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Daredevil Christmases and the aborted rescue of Jose Rizal: Would Christmas 2023 be different had it succeeded?

By LISA GUERRERO NAKPIL, The Philippine STAR Published Dec 22, 2023 9:35 am

It’s easy to forget, amid the sugary Jose Mari Chan Christmas ballads and the dazzling supermall lights, that Filipino Decembers weren’t always this merry.

In fact, except perhaps for the British Consul’s house in Manila, there would be no ceiling-high fir trees much less the faux snowflakes and Santa Clauses that swept in with the brand-new American regime after 1898.

Jose Rizal would have been rescued by a daring plot on Dec. 30, 1896.

Manuel L. Quezon, as leading Commonwealth tastemaker and that generation’s undisputed influencer, would lead the well-heeled throngs eating turkey and cranberry sauce on the Escolta, but in Old Spanish Manila, its denizens would dine on Yuletide suppers of Madrileño dishes (cocido, callos, lengua) and recipes learned in Paris.

But Filipino Christmases once belonged to the daredevils, swashbuckling characters out of Philippine history who made their mark on the 12th month of the year. It would also be the perfect time to fire shots and wage war, compared to the evil wet month of August when the Cry of Pugad Lawin would take place.

Emilio Aguinaldo would hatch a plot to rescue Jose Rizal.

The list begins with the glamorous general Gregorio “Goyo” del Pilar, a favorite of Emilio Aguinaldo, who then consecrated his life to Agui’s defense on the isolated mountains of Tirad Pass on Dec. 2, 1899. Del Pilar was dashing, exceedingly well dressed, and a ladies’ man. He sought to replay the Battle of Thermopylae, popularized in the action film 300, where 300 Spartans took on the Persian Empire. Goyo would fight to the death but meet the inevitable, outmanned and outgunned by American troops. (They would later purloin his love letters, silver-handled saber, and boots as trophies.)

The previous December, it was Juan Luna (with Pedro Roxas and Felipe Agoncillo) who was waging his own war, desperately lobbying to subvert the negotiations between the Spanish and the Americans that would conclude in the mind-boggling Treaty of Paris that would sell the Philippines off for just $20 million.

Gen. Gregorio del Pilar would seek to replay Sparta’s “300” at the Battle of Tirad Pass.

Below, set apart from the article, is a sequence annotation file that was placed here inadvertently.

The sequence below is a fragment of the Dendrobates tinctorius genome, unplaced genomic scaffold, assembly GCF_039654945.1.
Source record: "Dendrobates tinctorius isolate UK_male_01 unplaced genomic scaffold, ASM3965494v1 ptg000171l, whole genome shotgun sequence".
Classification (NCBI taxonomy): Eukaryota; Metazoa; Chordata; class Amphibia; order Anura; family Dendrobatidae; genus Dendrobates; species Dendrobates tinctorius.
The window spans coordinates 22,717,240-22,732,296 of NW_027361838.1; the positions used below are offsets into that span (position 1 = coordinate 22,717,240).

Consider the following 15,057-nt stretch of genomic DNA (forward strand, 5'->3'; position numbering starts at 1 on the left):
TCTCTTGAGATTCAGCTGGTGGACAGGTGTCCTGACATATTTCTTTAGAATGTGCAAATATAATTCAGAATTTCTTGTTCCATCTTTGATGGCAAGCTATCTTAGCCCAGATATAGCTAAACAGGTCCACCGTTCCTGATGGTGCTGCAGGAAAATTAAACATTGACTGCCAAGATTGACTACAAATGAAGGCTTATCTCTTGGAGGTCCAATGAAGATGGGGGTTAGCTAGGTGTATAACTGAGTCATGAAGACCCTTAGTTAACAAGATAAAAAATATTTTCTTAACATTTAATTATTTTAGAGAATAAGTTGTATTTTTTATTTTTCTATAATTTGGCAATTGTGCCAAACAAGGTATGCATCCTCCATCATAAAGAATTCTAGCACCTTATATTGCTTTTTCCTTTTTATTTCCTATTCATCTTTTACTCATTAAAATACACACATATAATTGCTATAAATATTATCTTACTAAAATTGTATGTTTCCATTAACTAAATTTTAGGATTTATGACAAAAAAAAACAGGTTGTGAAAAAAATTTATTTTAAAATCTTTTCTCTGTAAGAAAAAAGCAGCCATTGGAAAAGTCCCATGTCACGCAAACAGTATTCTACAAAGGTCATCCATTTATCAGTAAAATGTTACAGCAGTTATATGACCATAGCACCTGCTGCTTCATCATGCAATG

Flashback to when Juan Luna was picked up in the reign of terror unleashed after the discovery of the Katipunan in 1896. He had been thrown into Fort Santiago along with his younger brother Antonio who would later morph into a fearsome fighting general during the Philippine-American War.

But in December 1896, even the renown of the most popular Filipino artist Juan Luna was to be overshadowed by the arrival in their prison of the most famous captive of all, Jose Rizal.

Juan Luna (rightmost) would morph into a diplomat in Paris, December 1896, and would fight the Treaty of Paris. (Beside him, from left, A. Vergel de Dios, R. Abarca and Felipe Agoncillo.)

In Michael “Xiao” Chua’s illuminating timeline of Rizal’s days, he notes that, on Dec. 11, the following occurred. In his prison cell, Rizal was read the charges against him: “Principal organizer and the living soul of the Filipino insurrection, the founder of societies, periodicals, and books dedicated to fomenting and propagating the ideas of rebellion.” Those chilling words spelled his doom.

The news of Rizal’s arrest and incarceration would, however, spread throughout the ranks of the Katipunan and a death-or-glory plot was astonishingly hatched to free him.

The prospect would rival the thrilling action of Indiana Jones and the Dial of Destiny any day of the week. The timing would have been perfect for the Midnight Mass of Dec. 24, when all of Manila’s Catholic hierarchy and the Guardia Civil would have their heads bowed down at the cathedral or any of the two dozen churches that studded the Wall City, but the Katipunan had other plans. It would probably have been too difficult to enter Manila by boat through the Pasig River, scale the ramparts of Intramuros built of Guadalupe adobe, and make a stealthy break into Rizal’s cell.

Scholar Jim Richardson went on to note that Emilio Aguinaldo would take credit for the final scheme in his memoirs Mga Gunita and that Bonifacio had heartily supported it. But the Katipunan membership in Tondo and Quiapo had been decimated in the Battle of San Juan, the survivors limping away to secret shelter north of Manila. One imagines it would be left to Aguinaldo and the Cavite “Magdalo” to carry out the feat of derring-do.

General Santiago Alvarez’ memoirs, The Katipunan and the Revolution, reveal the plan to “snatch Dr. Jose Rizal from the firing squad the following day, December 30, 1896, the scheduled date of the execution… troops armed with bladed weapons (would) infiltrate Manila that very night and later mingle with the crowd who would come to witness the execution.”

The plans were dashed when, as Richardson notes, Paciano Rizal “argued emphatically against it.” General Alvarez noted that “Mr. Paciano Rizal said that his brother Dr. Rizal would be agreeable to the plan if only one other life would be at stake.”

The question must now be asked: Would our Christmas in 2023 be any different had the plan gone into motion and, what’s more, succeeded? Would Jose Rizal—and not Emilio Aguinaldo nor Andres Bonifacio—have been our first president and would we now be living his utopian vision of a highly educated and patriotic Philippines? That would have been the ultimate Christmas wish.